Temperature Rising for County Strays : Castaic: A Saugus man seeks volunteers to install cooling units at the animal shelter to protect dogs and cats from the severe summer heat.


When the dog days hit, the hundreds of animals at the Los Angeles County shelter in Castaic find little relief from the heat.

And it steams Richard Kerr that he can't cool things down.

Kerr, founder of Citizens for Sheltered Animals in Santa Clarita, was able to persuade HR Textron Inc. a Valencia aerospace company, to donate to the animal shelter three large evaporative coolers worth about $4,000.

But for nearly a year he has been unable to raise the money or get volunteers to install the units on the roofs of the shelter.

He estimates it would cost between $600 and $1,000 to install the units and would take about two days of work for a contractor.

"The heat up here is so hot. I mean it really gets hot," said John Rozier, manager of the shelter. "Those coolers will really help."

Still, Rozier said it has never gotten so hot that the animals have suffered from heat exhaustion because the shelter's roofs have ventilation fans.

While he concedes that it's a dog's life in a kennel, Kerr believes it doesn't have to be uncomfortable.

"This is not something to solve a problem," he said. "It would just make it better."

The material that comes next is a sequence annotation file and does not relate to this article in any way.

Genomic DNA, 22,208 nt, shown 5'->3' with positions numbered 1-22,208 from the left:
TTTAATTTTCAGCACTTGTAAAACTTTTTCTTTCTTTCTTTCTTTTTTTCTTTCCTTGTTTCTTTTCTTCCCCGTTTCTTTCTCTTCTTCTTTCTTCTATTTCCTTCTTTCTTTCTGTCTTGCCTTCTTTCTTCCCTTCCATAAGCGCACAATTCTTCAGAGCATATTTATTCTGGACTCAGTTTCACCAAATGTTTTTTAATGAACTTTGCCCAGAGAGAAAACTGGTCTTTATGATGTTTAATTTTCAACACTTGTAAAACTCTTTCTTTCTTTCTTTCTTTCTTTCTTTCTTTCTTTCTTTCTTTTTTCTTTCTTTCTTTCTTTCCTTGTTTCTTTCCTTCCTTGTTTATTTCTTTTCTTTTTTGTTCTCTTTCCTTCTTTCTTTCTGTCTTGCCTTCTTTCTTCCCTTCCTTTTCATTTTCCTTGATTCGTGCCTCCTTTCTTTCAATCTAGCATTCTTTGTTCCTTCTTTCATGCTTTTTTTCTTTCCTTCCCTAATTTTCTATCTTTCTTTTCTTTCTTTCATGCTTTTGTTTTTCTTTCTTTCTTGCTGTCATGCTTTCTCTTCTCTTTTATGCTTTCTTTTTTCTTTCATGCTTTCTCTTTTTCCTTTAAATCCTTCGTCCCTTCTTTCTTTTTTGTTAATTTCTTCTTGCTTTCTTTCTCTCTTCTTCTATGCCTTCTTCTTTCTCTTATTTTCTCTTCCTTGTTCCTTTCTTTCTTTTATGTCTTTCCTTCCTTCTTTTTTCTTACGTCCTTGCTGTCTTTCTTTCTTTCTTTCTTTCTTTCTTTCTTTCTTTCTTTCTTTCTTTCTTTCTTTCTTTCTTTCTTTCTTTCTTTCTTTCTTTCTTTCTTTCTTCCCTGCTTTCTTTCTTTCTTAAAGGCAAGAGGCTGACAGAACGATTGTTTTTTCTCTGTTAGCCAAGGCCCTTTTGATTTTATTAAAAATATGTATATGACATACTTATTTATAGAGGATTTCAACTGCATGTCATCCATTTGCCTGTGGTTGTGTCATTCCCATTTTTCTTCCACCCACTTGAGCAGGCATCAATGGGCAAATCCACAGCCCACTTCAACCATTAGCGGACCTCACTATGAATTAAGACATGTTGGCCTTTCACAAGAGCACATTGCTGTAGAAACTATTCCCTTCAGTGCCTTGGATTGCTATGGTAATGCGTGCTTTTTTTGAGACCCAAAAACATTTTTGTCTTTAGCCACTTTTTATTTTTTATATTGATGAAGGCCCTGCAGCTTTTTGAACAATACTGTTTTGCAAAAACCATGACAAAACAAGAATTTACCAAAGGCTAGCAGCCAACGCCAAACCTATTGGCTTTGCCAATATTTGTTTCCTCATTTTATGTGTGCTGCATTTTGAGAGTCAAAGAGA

Kerr, who runs a retail pet supply service in Saugus, said he hopes eventually to get two units installed over the dog kennel and one over the cat kennel. The shelter houses a maximum of about 150 dogs and about 60 cats. Occasionally, it also becomes home to lions, horses, snakes and sheep.

Kerr's interest in animals was sparked in 1987, when his pet Irish setter died and he adopted a stray golden retriever he found while driving home from work.

Soon after that, he founded the nonprofit group Citizens for Sheltered Animals, which has only a handful of volunteers who try to raise money and recruit volunteers to find homes for homeless dogs and cats.

Nicci Dobson, a volunteer and resident of Canyon Country who has taken in three dogs and three cats, said it is difficult to find people who will make a long-term commitment to the animals. "You get them interested when they come in and see all of this," she said gesturing toward the kennels, "but then they go home and forget."

Copyright © 2019, Los Angeles Times
EDITION: California | U.S. & World